Three months after Tammy had gone, she learned the lady had taken her dogs to a shelter; she didn’t know which one. According to Torbet, Tammy called 10 shelters before finding them at HSWM. She spoke with Debbie and described the dogs, Maggie, a Lhasa Apso mix, and Bonez, a Rottweiler. She learned they had been turned in as abandoned animals. But she was sure it was them.
The next day Tammy called Torbet back and told her everything she could about them – what they liked and all their little quirks so the shelter could make them feel more comfortable and at ease. She told her that Maggie was a rescue from the street, five years old and she has had her three years. She said Bonez was a shelter rescue from Payson is about a year or year and a half old. Tammy explained what had occurred and told Torbet her plan was to come and get them in a month.
When the month was up, Tammy was still not in a position to retrieve her dogs. Torbet had to inform her that she could no longer hold them and they would have to go up for adoption.
Tammy asked that they be advertised as a pair because, Maggie, who came from a shelter in Payson, came with high anxiety issues and those were abated when she bonded with Bonez. In fact, Torbet said Tammy told her that Maggie is a little bossy and actually uses Bonez as her service dog. HSWM had already seen this display of anxiety by Maggie, and for that reason, did list them as an adoption duo.
Each month Tammy would text or call Debbie to check the status of the dogs. No doubt she felt relief with each reply that they had not yet been adopted. She had finally started working and was staying in a transition home. She needed to stay there until she was able to get enough money to get a place to live and pay pet deposits.
It had been nearly nine months and the dogs were still at HSWM. Finally, it looked like Tammy had a break – she rented a place and paid her deposits. She filled out her adoption papers and HSWM did the preliminary check with Tammy’s landlord and everything was in order. She was coming to the Mountain on Nov. 22 to be reunited with her dogs, but the threat of weather happened and she had to reschedule, and then reschedule again. Though third time is usually charm, Tammy had to cancel due to a medical emergency. Things did not look too promising, but Torbet said they were all valid reasons. And finally, Tuesday, Dec. 3, Tammy was en route to get her dogs.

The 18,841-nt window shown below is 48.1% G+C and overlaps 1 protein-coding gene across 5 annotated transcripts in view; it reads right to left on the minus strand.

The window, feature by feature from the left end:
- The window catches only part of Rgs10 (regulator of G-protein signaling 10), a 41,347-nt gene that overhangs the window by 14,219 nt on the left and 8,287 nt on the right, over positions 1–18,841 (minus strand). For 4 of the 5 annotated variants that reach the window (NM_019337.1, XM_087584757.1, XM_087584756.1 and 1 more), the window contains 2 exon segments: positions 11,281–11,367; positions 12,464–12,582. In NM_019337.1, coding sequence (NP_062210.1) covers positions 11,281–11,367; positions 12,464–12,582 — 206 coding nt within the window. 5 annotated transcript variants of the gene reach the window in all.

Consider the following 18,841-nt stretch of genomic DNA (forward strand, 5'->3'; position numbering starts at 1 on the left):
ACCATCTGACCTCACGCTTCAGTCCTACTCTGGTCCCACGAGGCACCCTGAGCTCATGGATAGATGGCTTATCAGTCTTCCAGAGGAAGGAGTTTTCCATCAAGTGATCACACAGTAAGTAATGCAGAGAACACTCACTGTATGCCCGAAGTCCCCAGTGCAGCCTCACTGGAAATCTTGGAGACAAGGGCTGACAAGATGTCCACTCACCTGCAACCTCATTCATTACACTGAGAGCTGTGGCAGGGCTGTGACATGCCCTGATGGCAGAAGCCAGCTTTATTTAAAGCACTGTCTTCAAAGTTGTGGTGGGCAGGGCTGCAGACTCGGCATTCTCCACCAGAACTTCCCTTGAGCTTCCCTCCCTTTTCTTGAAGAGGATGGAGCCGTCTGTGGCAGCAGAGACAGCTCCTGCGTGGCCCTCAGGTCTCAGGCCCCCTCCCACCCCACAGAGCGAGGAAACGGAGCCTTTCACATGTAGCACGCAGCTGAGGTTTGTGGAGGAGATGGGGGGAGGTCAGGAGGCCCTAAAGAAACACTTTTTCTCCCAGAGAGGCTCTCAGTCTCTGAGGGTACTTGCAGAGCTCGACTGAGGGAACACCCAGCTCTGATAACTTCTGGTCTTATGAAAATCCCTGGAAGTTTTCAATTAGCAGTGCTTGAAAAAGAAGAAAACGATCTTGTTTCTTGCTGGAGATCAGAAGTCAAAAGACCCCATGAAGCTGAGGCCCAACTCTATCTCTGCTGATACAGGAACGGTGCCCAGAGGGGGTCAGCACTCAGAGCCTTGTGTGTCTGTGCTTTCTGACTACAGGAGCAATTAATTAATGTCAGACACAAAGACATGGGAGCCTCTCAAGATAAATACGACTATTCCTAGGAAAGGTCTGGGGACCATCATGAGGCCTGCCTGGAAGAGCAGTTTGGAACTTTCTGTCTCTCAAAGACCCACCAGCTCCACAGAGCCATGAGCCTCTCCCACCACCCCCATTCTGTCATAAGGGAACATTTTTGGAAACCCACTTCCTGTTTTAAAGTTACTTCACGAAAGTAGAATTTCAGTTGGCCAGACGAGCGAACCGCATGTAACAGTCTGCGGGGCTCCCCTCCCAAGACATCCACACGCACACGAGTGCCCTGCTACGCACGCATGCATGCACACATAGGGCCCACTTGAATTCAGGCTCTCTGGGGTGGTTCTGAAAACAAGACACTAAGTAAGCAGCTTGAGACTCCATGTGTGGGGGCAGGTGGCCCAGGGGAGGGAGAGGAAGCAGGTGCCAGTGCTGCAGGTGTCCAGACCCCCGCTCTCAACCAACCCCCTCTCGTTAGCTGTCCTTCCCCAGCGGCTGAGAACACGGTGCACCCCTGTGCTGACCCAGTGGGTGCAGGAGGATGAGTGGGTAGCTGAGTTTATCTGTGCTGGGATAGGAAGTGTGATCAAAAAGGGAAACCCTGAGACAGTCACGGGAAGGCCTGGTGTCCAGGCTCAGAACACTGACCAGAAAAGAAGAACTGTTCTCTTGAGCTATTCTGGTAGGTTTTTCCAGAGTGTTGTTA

While she was traveling, the devoted staff at HSWM were bathing and brushing Maggie and Bonez and as a final touch, adorned them with Christmas scarves – they were all ready to go back to their real forever home.
Paperwork in order and the $150 adoption fee paid, because that is the rule, the dogs were brought out but it was not like you might expect – they were likely a bit confused. When Torbet suggested they go into the adoption room to be alone, ten minutes in, everything changed. They knew her. It was dog in the lap, hugs and kisses, a re-uniting of family. Tammy cried and then she cried some more – tears of joy.
It was out to the exercise yard, which had become their favorite yard, and then getting a drink and heartfelt bye-byes from the staff who had come to love Maggie and Bonez — and they were on their way to Phoenix with their faithful owner who never gave up on getting them back.
Torbet said that Tammy was so grateful and told them she didn’t believe any other shelter would have done for her what they did.
Torbet said she had originally thought she knew Tammy but when she arrived, she realized she did not. “But, I really believed her story,” said Torbet. “It was not really her fault, and I wanted them to go back to their original family. She knew how they were and if someone was to have adopted them, they might have brought them back because of the anxiety.”
HSWM Director Deana Pace said, “ We see miracles happen here quite often; dog people know that.”
Was this a miracle? Maybe; maybe not. But it does appear that Torbet’s belief in “whatever will be, will be,” is applicable here. But, really all that really matters is that the story has a happy ending.
Reach the reporter at firstname.lastname@example.org